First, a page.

8
$\begingroup$

A symplectic matrix is a $2n\times2n$ matrix $S$ with real entries that satisfies the condition

$$ S^T \Omega S = \Omega $$ where $\Omega$ is the symplectic form, typically chosen to be $\Omega=\left(\begin{smallmatrix}0 & I_N \\ -I_N & 0\end{smallmatrix}\right)$. Sympletic matrices form the symplectic group $Sp(2n,\mathbb{R})$. Any symplectic matrix S can be decomposed as a product of three matrices as

\begin{equation} S = O\begin{pmatrix}D & 0 \\ 0 & D^{-1}\end{pmatrix}O' \quad \quad \forall S \in Sp(2n,\mathbb{R}), \end{equation} where $O, O'$ are orthogonal and symplectic - $\operatorname{Sp}(2n,\mathbb{R})\cap \operatorname{O}(2n)$; $D$ is positive definite and diagonal. The form of a matrix that is both symplectic and orthogonal can be given in block form as $O=\left(\begin{smallmatrix}X & Y \\ -Y & X\end{smallmatrix}\right)$, where $XX^T+YY^T=I_N$ and $XY^T-YX^T=0$. The decomposition above is known as Euler decomposition or alternatively as Bloch-Messiah decomposition.

How can I find the matrices in the decomposition for a given symplectic matrix?

Apparently, the decomposition is closely related to the singular value decomposition and I think the elements of the matrices $D$ and $D^{-1}$ coincide with the singular values of $S$. Also, I have the impression that the case where it can be assumed that $S$ is also symmetric is easier. Any help, tips or pointers would be much appreciated!

$\endgroup$
1
  • $\begingroup$ Regarding the SVD: “We also show that if $S$ is symplectic it has the structured [SVD] $S=UDV^*$, where $U$,$V$ are unitary and symplectic, $D=\mathrm{diag}(\Omega, \Omega^{-1})$, and $\Omega$ is positive diagonal.” (Xu, 2003). Note this is for complex-valued matrices. $\endgroup$ Jan 11, 2023 at 17:24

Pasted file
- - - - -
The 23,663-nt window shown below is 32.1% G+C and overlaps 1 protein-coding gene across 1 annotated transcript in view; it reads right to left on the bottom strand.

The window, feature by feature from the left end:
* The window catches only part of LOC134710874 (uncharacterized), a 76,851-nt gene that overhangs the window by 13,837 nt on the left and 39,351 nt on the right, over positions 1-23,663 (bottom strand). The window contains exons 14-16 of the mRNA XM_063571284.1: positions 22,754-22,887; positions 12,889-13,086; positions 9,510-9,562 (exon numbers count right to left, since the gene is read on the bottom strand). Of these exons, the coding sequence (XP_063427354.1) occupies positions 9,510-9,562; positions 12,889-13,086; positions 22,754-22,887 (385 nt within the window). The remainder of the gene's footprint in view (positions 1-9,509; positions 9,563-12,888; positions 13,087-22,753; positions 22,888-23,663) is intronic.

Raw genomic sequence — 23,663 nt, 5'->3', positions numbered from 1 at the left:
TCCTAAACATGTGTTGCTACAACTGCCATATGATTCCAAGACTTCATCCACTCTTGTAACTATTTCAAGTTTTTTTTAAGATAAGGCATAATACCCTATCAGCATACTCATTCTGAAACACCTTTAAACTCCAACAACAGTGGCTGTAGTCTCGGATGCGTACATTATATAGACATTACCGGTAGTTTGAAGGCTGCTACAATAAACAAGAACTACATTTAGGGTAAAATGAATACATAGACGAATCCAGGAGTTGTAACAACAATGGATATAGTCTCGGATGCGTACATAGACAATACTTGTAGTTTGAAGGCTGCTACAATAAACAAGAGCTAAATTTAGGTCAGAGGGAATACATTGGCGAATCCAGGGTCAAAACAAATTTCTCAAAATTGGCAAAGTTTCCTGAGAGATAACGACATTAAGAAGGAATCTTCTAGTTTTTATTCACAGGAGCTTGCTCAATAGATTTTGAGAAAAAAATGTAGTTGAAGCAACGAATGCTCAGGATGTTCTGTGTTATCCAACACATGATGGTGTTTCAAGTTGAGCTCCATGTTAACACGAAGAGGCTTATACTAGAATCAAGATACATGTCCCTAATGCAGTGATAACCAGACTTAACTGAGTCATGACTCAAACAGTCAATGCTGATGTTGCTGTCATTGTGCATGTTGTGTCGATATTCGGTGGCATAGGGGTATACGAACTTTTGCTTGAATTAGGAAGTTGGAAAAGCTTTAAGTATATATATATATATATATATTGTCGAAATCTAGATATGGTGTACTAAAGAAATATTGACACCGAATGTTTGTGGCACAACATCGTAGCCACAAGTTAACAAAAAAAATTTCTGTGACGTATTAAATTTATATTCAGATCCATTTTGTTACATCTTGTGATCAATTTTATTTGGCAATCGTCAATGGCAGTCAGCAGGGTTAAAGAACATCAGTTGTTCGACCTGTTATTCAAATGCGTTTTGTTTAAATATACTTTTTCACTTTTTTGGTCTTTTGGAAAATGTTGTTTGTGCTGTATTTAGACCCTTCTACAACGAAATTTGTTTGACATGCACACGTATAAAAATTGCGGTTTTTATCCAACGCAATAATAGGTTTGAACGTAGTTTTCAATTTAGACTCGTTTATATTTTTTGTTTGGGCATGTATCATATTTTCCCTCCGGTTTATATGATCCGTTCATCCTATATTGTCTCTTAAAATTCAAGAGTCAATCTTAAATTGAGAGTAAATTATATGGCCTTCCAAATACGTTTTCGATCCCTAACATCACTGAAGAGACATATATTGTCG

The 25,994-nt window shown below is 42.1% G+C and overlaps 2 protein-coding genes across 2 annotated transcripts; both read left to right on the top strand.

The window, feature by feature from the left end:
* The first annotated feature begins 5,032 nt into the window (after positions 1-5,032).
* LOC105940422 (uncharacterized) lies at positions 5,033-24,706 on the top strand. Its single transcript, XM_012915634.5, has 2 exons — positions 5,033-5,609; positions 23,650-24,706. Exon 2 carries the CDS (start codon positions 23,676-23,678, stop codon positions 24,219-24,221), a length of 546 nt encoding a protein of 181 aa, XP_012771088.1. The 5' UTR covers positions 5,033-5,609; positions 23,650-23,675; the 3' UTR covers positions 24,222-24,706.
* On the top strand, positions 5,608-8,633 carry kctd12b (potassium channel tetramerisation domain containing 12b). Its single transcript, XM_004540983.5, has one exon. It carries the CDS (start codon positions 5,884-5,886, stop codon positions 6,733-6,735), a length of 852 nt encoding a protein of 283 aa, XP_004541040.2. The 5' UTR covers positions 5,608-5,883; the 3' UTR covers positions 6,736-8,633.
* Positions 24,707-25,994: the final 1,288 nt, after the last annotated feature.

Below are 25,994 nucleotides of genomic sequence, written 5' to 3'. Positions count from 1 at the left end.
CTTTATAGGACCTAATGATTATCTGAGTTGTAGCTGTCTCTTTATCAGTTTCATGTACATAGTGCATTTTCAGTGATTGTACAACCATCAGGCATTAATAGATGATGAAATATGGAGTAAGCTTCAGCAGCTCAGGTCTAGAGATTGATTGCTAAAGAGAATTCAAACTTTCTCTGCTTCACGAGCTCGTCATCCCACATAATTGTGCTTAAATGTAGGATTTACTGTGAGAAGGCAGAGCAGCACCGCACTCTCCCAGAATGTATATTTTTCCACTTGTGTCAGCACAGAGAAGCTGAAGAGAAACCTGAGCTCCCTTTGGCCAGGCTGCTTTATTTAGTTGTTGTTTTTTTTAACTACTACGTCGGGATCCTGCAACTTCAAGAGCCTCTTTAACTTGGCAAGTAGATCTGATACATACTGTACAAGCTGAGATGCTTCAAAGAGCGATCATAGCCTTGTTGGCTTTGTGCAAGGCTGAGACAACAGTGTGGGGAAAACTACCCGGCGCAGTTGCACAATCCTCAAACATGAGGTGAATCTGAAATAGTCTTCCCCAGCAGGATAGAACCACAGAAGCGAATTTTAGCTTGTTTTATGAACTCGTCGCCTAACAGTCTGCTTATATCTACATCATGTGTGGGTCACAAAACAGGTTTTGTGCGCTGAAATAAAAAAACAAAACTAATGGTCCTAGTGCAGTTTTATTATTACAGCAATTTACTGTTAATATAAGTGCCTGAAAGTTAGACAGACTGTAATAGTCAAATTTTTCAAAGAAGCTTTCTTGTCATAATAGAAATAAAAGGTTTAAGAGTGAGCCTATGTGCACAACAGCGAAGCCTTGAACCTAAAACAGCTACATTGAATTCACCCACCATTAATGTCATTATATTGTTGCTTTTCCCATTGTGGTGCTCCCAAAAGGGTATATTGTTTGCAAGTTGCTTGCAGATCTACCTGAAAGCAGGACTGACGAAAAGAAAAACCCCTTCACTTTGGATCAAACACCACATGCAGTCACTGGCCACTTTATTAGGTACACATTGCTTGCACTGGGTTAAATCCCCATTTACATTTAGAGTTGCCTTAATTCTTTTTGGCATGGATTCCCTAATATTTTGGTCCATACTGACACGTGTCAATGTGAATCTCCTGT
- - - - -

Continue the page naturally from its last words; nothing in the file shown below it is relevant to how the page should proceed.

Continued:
1 Answer 1

8
$\begingroup$

Let $\varDelta$ stand for your diagonal matrix to write the factorization as $S=O\varDelta O'$. Now, rewrite a bit more: $$ S=(O\varDelta O^T)(OO')=\varSigma U, $$ with $\varSigma$ symplectic positive definite and $U$ symplectic and orthogonal. Thus we are looking for a polar decomposition. In fact such a decomposition is unique, and given by $$ \varSigma=(SS^T)^{1/2},\quad U=(SS^T)^{-1/2}S. $$ Here we use that a positive semidefinite (symplectic) matrix has a unique positive definite (symplectic) square root. Now, once we have $\varSigma$, it can be diagonalized with a symplectic orthogonal linear change $O$ (again quite constructive), and we get the data we sought. For the "basic facts" one can look at Gosson's book, for instance.

$\endgroup$
1
  • 2
    $\begingroup$ This also shows us that $O'=O^T$ if $S$ is positive semidefinite because, under that condition, $OO' = U = (SS^T)^{-1/2}S = (S^2)^{-1/2}S = I$ (and $O^T = O^{-1}$ by assumption of orthogonality). $\endgroup$ Jan 9, 2023 at 4:25

You must log in to answer this question.

Not the answer you're looking for? Browse other questions tagged .